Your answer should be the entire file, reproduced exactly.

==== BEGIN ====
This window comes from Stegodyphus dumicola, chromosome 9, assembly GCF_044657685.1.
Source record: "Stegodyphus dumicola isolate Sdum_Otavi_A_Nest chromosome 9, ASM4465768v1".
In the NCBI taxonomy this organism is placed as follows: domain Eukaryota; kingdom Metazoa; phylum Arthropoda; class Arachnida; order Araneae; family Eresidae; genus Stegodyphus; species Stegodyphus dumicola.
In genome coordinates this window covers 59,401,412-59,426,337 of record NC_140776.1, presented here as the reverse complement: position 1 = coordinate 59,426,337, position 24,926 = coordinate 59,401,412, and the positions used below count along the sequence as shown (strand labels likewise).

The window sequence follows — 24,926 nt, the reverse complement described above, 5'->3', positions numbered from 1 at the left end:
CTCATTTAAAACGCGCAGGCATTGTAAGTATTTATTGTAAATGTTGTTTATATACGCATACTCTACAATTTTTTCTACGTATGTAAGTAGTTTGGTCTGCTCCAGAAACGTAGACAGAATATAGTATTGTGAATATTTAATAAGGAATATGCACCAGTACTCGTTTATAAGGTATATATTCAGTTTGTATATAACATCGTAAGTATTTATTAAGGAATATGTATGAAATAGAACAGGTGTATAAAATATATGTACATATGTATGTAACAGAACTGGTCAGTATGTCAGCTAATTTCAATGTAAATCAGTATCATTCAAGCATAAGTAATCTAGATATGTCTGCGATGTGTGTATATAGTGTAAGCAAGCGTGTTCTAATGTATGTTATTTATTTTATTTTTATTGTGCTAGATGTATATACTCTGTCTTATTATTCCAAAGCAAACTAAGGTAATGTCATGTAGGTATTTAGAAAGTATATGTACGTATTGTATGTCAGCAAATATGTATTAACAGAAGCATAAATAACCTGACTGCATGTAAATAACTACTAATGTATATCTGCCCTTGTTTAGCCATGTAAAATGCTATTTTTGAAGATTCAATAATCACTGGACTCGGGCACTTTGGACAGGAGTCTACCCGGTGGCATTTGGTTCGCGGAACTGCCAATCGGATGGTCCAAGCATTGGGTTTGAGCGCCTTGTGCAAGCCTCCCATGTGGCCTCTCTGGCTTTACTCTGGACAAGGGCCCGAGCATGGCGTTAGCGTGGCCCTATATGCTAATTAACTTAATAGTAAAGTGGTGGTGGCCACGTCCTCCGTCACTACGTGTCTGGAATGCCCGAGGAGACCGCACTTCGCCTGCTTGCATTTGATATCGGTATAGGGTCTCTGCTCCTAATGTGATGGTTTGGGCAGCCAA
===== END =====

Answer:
This window comes from Stegodyphus dumicola, chromosome 9, assembly GCF_044657685.1.
Source record: "Stegodyphus dumicola isolate Sdum_Otavi_A_Nest chromosome 9, ASM4465768v1".
In the NCBI taxonomy this organism is placed as follows: domain Eukaryota; kingdom Metazoa; phylum Arthropoda; class Arachnida; order Araneae; family Eresidae; genus Stegodyphus; species Stegodyphus dumicola.
In genome coordinates this window covers 59,401,412-59,426,337 of record NC_140776.1, presented here as the reverse complement: position 1 = coordinate 59,426,337, position 24,926 = coordinate 59,401,412, and the positions used below count along the sequence as shown (strand labels likewise).

The window sequence follows — 24,926 nt, the reverse complement described above, 5'->3', positions numbered from 1 at the left end:
CTCATTTAAAACGCGCAGGCATTGTAAGTATTTATTGTAAATGTTGTTTATATACGCATACTCTACAATTTTTTCTACGTATGTAAGTAGTTTGGTCTGCTCCAGAAACGTAGACAGAATATAGTATTGTGAATATTTAATAAGGAATATGCACCAGTACTCGTTTATAAGGTATATATTCAGTTTGTATATAACATCGTAAGTATTTATTAAGGAATATGTATGAAATAGAACAGGTGTATAAAATATATGTACATATGTATGTAACAGAACTGGTCAGTATGTCAGCTAATTTCAATGTAAATCAGTATCATTCAAGCATAAGTAATCTAGATATGTCTGCGATGTGTGTATATAGTGTAAGCAAGCGTGTTCTAATGTATGTTATTTATTTTATTTTTATTGTGCTAGATGTATATACTCTGTCTTATTATTCCAAAGCAAACTAAGGTAATGTCATGTAGGTATTTAGAAAGTATATGTACGTATTGTATGTCAGCAAATATGTATTAACAGAAGCATAAATAACCTGACTGCATGTAAATAACTACTAATGTATATCTGCCCTTGTTTAGCCATGTAAAATGCTATTTTTGAAGATTCAATAATCACTGGACTCGGGCACTTTGGACAGGAGTCTACCCGGTGGCATTTGGTTCGCGGAACTGCCAATCGGATGGTCCAAGCATTGGGTTTGAGCGCCTTGTGCAAGCCTCCCATGTGGCCTCTCTGGCTTTACTCTGGACAAGGGCCCGAGCATGGCGTTAGCGTGGCCCTATATGCTAATTAACTTAATAGTAAAGTGGTGGTGGCCACGTCCTCCGTCACTACGTGTCTGGAATGCCCGAGGAGACCGCACTTCGCCTGCTTGCATTTGATATCGGTATAGGGTCTCTGCTCCTAATGTGATGGTTTGGGCAGCCAA